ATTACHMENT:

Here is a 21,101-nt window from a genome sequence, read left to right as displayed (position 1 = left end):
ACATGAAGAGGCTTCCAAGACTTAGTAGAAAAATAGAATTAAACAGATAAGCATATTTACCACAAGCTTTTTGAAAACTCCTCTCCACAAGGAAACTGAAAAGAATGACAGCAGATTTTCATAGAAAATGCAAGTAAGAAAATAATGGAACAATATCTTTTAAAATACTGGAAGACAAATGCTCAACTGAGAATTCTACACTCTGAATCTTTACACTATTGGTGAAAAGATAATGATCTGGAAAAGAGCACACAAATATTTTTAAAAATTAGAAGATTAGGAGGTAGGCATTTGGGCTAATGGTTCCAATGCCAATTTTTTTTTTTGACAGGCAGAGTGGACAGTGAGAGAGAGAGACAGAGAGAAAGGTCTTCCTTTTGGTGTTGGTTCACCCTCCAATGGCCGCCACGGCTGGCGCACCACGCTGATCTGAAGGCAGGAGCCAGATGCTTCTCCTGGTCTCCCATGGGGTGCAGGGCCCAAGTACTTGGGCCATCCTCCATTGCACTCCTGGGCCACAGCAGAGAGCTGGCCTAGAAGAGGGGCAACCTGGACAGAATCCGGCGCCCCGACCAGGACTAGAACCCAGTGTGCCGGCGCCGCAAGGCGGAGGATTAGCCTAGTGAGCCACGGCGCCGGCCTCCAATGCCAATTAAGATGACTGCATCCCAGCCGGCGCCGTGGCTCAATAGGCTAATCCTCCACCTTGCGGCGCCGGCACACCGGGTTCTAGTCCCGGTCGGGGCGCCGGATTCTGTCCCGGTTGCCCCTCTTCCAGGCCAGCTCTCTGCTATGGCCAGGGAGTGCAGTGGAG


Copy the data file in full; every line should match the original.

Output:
Here is a 21,101-nt window from a genome sequence, read left to right as displayed (position 1 = left end):
ACATGAAGAGGCTTCCAAGACTTAGTAGAAAAATAGAATTAAACAGATAAGCATATTTACCACAAGCTTTTTGAAAACTCCTCTCCACAAGGAAACTGAAAAGAATGACAGCAGATTTTCATAGAAAATGCAAGTAAGAAAATAATGGAACAATATCTTTTAAAATACTGGAAGACAAATGCTCAACTGAGAATTCTACACTCTGAATCTTTACACTATTGGTGAAAAGATAATGATCTGGAAAAGAGCACACAAATATTTTTAAAAATTAGAAGATTAGGAGGTAGGCATTTGGGCTAATGGTTCCAATGCCAATTTTTTTTTTTGACAGGCAGAGTGGACAGTGAGAGAGAGAGACAGAGAGAAAGGTCTTCCTTTTGGTGTTGGTTCACCCTCCAATGGCCGCCACGGCTGGCGCACCACGCTGATCTGAAGGCAGGAGCCAGATGCTTCTCCTGGTCTCCCATGGGGTGCAGGGCCCAAGTACTTGGGCCATCCTCCATTGCACTCCTGGGCCACAGCAGAGAGCTGGCCTAGAAGAGGGGCAACCTGGACAGAATCCGGCGCCCCGACCAGGACTAGAACCCAGTGTGCCGGCGCCGCAAGGCGGAGGATTAGCCTAGTGAGCCACGGCGCCGGCCTCCAATGCCAATTAAGATGACTGCATCCCAGCCGGCGCCGTGGCTCAATAGGCTAATCCTCCACCTTGCGGCGCCGGCACACCGGGTTCTAGTCCCGGTCGGGGCGCCGGATTCTGTCCCGGTTGCCCCTCTTCCAGGCCAGCTCTCTGCTATGGCCAGGGAGTGCAGTGGAG